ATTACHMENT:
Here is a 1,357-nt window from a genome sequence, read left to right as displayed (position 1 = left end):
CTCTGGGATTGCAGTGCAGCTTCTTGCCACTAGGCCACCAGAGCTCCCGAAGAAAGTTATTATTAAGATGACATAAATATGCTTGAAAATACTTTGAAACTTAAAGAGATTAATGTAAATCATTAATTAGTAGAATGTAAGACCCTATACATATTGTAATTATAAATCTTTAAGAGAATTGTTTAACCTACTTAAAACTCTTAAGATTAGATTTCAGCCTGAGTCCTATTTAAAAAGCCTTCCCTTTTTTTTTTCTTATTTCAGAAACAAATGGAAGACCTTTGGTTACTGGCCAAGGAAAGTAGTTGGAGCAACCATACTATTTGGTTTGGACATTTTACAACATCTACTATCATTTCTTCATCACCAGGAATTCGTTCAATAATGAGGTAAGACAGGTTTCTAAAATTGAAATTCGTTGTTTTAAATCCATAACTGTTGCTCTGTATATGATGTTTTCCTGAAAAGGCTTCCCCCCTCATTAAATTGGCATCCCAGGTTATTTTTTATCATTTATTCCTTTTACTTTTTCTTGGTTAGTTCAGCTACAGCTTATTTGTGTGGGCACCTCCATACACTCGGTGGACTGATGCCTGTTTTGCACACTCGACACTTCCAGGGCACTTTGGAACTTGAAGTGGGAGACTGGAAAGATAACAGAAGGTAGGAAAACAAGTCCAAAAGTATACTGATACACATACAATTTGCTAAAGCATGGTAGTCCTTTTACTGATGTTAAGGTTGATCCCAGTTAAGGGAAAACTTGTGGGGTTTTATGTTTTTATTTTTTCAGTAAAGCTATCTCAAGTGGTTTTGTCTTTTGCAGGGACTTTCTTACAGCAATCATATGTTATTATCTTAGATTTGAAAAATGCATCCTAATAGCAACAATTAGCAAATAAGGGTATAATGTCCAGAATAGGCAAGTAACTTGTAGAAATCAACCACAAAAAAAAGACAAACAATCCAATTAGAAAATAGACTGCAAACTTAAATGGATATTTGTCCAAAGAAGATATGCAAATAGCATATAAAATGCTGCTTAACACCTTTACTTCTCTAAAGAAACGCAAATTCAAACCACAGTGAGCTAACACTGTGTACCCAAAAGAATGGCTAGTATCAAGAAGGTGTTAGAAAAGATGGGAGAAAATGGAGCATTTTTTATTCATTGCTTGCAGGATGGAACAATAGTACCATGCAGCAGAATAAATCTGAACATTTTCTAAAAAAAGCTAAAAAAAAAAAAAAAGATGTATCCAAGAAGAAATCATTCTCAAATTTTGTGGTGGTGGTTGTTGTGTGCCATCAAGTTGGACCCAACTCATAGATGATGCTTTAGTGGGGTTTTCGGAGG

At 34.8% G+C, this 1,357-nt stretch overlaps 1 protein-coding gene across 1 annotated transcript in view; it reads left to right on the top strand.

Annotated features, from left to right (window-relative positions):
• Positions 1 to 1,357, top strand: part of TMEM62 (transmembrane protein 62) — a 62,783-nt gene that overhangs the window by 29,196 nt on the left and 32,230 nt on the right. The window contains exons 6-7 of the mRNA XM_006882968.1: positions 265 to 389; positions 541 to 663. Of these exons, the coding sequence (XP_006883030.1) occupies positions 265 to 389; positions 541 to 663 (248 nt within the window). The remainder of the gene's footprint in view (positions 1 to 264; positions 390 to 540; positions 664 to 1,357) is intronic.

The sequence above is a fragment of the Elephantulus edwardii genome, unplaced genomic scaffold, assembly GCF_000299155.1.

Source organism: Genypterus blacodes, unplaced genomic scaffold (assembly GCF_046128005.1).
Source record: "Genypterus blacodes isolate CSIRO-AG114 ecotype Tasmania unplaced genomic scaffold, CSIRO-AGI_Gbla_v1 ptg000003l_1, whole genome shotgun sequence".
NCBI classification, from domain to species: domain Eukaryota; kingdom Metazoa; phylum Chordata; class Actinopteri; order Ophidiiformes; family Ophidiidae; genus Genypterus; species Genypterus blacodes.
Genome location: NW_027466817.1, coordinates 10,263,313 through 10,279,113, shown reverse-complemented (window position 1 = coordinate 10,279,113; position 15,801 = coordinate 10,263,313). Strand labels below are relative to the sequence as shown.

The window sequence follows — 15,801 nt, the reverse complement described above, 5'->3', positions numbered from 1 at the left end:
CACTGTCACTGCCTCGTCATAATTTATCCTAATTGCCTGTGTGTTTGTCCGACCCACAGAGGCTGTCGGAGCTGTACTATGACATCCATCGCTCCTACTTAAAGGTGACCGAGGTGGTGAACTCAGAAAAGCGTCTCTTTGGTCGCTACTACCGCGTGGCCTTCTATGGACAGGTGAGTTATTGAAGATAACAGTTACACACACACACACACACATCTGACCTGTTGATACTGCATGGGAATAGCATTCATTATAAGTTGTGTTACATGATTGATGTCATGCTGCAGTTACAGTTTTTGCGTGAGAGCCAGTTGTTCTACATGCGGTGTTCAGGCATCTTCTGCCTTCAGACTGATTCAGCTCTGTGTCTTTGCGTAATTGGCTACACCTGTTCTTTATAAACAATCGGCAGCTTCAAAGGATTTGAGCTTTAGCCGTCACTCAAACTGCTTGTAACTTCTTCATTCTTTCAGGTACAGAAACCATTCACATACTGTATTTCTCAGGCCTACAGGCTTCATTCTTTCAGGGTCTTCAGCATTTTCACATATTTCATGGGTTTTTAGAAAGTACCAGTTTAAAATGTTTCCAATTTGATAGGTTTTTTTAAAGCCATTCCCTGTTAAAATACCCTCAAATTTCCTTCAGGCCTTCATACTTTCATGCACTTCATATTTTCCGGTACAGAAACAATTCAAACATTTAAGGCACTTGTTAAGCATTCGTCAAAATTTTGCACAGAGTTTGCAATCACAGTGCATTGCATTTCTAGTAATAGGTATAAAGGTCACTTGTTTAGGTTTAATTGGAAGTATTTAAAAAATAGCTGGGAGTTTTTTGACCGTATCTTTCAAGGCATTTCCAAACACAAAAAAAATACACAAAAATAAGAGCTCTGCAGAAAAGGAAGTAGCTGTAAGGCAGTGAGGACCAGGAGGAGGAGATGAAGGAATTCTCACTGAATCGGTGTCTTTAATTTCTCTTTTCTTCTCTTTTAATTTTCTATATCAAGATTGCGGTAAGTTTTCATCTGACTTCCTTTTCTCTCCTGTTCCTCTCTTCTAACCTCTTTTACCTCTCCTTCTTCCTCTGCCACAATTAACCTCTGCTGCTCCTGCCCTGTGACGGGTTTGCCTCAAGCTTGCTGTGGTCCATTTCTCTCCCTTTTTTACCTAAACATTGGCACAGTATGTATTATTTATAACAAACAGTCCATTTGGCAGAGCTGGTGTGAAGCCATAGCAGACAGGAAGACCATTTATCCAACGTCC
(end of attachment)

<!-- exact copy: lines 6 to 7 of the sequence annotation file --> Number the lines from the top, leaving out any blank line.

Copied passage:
The sequence above is a fragment of the Elephantulus edwardii genome, unplaced genomic scaffold, assembly GCF_000299155.1.

Source organism: Genypterus blacodes, unplaced genomic scaffold (assembly GCF_046128005.1).